Understanding the middle ground between words and wisdom has something to do with the difference between formal syllogistic reasoning of logic, and the kind of formal fallacies based upon two value truth theorem logic, like modus tollens or ergo hoc, ex post propter hoc, and the many kinds of informal fallacies rooted in common sense preconceptions of normal linguistic praxis--fallacies of deriving an ought from an is, of anthropomorphizing or overemphasis, of hypostasis. Many of these kind of fallacies are rooted in the difference between the parole of 'natural linguistic discourse' and the 'language of formal linguistic syntax' that are rooted in the organically derived pre-understandings of a 'folk psychology' and 'folk taxonomy of the world'. Furthermore these are differences between a primarily oral mode of linguistic transmission and a literate mode of transmission.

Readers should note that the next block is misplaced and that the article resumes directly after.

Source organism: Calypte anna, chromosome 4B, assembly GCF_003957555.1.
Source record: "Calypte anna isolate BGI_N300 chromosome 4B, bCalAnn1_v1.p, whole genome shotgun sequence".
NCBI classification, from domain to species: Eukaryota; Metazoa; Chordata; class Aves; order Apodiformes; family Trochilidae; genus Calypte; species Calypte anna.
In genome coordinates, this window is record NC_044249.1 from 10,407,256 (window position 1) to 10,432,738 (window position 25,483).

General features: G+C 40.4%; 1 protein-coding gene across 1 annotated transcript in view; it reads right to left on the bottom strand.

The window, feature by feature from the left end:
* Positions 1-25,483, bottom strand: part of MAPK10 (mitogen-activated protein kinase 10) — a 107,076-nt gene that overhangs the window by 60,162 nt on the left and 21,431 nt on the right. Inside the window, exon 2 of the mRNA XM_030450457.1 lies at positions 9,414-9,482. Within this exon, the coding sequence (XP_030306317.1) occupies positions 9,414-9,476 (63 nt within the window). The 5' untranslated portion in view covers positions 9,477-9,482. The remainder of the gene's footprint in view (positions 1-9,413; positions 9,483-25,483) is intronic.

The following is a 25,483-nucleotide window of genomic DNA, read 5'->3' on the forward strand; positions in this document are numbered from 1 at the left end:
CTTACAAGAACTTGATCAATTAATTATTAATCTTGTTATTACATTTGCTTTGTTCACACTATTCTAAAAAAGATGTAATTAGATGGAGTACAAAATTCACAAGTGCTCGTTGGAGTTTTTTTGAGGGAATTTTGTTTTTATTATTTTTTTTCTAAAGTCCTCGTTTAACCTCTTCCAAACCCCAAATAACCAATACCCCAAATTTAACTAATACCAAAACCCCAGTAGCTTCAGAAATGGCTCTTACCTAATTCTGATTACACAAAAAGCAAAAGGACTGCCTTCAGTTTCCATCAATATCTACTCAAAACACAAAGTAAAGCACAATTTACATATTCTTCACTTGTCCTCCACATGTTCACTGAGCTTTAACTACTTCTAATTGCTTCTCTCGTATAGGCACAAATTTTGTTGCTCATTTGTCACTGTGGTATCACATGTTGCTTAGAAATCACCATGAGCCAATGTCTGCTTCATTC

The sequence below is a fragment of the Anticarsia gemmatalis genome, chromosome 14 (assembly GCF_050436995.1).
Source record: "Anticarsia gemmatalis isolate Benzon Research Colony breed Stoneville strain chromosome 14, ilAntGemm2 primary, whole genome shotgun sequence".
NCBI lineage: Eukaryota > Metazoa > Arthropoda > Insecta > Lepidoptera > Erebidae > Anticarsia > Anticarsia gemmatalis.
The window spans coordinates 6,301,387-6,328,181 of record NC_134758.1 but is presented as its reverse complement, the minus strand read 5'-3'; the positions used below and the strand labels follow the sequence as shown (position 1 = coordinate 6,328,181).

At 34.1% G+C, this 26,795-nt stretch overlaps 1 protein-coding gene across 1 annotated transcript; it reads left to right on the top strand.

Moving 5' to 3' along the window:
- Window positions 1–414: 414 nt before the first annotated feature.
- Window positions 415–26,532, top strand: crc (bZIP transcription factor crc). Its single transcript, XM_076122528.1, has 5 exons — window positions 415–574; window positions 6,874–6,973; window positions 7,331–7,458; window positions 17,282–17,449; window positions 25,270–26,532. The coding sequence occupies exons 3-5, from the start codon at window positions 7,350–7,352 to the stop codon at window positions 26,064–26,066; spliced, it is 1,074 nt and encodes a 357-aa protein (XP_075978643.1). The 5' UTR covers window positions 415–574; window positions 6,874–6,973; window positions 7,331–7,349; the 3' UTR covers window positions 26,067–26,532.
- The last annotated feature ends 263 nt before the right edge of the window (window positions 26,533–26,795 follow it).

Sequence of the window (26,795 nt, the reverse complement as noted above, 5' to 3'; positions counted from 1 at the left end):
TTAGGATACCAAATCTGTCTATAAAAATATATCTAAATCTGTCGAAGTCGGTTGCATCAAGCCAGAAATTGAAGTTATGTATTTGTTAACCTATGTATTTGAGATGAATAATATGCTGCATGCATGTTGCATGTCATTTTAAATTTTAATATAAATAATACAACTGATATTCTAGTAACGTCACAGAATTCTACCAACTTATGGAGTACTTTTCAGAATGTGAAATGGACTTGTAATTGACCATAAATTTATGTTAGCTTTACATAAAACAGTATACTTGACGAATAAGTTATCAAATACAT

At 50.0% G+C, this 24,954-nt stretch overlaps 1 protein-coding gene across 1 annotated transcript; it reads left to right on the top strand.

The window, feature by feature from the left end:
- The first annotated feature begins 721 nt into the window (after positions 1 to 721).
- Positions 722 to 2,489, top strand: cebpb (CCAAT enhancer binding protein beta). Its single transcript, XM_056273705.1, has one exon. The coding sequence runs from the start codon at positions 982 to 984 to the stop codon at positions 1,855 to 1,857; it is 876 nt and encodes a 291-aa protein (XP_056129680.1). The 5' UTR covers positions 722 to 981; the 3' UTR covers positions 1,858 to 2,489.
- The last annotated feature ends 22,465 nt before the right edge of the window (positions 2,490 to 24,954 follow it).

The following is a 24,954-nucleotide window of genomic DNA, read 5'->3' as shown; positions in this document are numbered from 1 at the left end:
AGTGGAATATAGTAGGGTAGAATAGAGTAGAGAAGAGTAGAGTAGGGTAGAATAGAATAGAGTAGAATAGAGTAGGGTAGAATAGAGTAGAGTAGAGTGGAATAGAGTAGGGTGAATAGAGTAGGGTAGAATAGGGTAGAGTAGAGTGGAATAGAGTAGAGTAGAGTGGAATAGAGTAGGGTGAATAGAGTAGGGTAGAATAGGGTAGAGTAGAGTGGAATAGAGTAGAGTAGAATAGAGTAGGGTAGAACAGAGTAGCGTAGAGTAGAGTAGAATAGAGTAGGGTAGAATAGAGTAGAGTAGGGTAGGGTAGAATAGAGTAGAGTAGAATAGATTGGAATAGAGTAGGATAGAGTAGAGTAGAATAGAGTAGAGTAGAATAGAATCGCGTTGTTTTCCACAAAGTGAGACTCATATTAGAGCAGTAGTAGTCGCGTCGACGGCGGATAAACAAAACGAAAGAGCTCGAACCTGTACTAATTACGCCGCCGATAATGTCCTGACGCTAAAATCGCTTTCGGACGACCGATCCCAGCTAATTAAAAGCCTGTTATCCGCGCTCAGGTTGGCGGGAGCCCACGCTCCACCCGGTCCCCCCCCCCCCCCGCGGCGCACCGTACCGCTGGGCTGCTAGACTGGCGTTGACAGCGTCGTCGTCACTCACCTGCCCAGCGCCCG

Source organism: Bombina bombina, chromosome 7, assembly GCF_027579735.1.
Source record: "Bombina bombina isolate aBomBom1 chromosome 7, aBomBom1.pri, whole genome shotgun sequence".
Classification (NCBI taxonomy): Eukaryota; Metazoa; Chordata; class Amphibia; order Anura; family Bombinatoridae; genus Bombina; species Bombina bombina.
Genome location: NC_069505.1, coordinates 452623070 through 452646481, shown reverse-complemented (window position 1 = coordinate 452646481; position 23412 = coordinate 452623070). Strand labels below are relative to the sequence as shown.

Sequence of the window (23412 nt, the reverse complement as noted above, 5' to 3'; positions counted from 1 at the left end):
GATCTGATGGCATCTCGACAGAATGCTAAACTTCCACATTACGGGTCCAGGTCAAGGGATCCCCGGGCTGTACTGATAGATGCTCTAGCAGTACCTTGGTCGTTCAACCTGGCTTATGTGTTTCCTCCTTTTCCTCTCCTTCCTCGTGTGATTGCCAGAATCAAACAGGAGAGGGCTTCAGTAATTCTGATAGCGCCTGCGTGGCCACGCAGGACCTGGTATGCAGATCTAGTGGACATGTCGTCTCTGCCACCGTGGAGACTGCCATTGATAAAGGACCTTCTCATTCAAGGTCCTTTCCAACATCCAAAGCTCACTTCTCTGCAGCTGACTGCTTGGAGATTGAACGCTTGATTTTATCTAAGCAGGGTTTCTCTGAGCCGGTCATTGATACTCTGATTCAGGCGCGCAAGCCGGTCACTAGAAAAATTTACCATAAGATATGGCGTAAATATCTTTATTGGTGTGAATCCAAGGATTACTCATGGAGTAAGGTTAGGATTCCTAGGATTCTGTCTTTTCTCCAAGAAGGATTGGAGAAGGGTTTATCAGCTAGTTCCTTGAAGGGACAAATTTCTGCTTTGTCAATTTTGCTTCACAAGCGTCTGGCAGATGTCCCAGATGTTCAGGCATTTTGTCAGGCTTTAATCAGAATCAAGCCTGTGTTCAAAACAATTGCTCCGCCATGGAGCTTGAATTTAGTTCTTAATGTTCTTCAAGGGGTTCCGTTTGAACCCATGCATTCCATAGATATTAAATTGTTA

Linguistically speaking, part of this central problematic is the difference between descriptive and prescriptive grammar, or more precisely, basic selective difference of linguistic style and design which maximize the efficiency of communication of important information while simultaneously optimizing the individual interest of stylistic expression--accentuating the 'unique' and the 'unusual'. Elements of style and features of design stand as basic paradigmatic examples of 'good' linguistic praxis versus 'poor' linguistic performance. While there are no absolute standards for such roles, there are general 'working' rules and their noteworthy exceptions.